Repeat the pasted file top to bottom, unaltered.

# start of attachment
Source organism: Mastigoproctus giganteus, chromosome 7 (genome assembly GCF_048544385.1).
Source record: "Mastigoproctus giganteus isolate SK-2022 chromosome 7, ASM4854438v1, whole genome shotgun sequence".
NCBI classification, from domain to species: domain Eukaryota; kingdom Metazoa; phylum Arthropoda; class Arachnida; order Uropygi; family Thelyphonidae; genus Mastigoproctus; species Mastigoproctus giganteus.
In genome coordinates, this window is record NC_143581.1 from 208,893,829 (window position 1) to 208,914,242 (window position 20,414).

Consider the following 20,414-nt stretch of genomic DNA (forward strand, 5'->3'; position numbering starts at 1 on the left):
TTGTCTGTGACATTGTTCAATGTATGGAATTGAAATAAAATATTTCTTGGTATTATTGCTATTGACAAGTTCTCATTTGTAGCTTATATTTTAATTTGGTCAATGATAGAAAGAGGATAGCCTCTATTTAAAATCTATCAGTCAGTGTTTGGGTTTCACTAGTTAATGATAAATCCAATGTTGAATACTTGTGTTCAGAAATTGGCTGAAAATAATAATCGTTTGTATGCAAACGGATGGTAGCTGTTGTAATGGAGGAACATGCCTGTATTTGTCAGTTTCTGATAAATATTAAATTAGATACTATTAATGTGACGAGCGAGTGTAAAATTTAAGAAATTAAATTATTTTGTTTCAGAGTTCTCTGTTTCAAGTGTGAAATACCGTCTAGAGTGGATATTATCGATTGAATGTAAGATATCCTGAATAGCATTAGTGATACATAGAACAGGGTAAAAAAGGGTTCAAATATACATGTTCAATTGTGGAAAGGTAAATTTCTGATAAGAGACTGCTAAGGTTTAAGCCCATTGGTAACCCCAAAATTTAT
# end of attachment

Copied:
Source organism: Mastigoproctus giganteus, chromosome 7 (genome assembly GCF_048544385.1).
Source record: "Mastigoproctus giganteus isolate SK-2022 chromosome 7, ASM4854438v1, whole genome shotgun sequence".
NCBI classification, from domain to species: domain Eukaryota; kingdom Metazoa; phylum Arthropoda; class Arachnida; order Uropygi; family Thelyphonidae; genus Mastigoproctus; species Mastigoproctus giganteus.
In genome coordinates, this window is record NC_143581.1 from 208,893,829 (window position 1) to 208,914,242 (window position 20,414).

Consider the following 20,414-nt stretch of genomic DNA (forward strand, 5'->3'; position numbering starts at 1 on the left):
TTGTCTGTGACATTGTTCAATGTATGGAATTGAAATAAAATATTTCTTGGTATTATTGCTATTGACAAGTTCTCATTTGTAGCTTATATTTTAATTTGGTCAATGATAGAAAGAGGATAGCCTCTATTTAAAATCTATCAGTCAGTGTTTGGGTTTCACTAGTTAATGATAAATCCAATGTTGAATACTTGTGTTCAGAAATTGGCTGAAAATAATAATCGTTTGTATGCAAACGGATGGTAGCTGTTGTAATGGAGGAACATGCCTGTATTTGTCAGTTTCTGATAAATATTAAATTAGATACTATTAATGTGACGAGCGAGTGTAAAATTTAAGAAATTAAATTATTTTGTTTCAGAGTTCTCTGTTTCAAGTGTGAAATACCGTCTAGAGTGGATATTATCGATTGAATGTAAGATATCCTGAATAGCATTAGTGATACATAGAACAGGGTAAAAAAGGGTTCAAATATACATGTTCAATTGTGGAAAGGTAAATTTCTGATAAGAGACTGCTAAGGTTTAAGCCCATTGGTAACCCCAAAATTTAT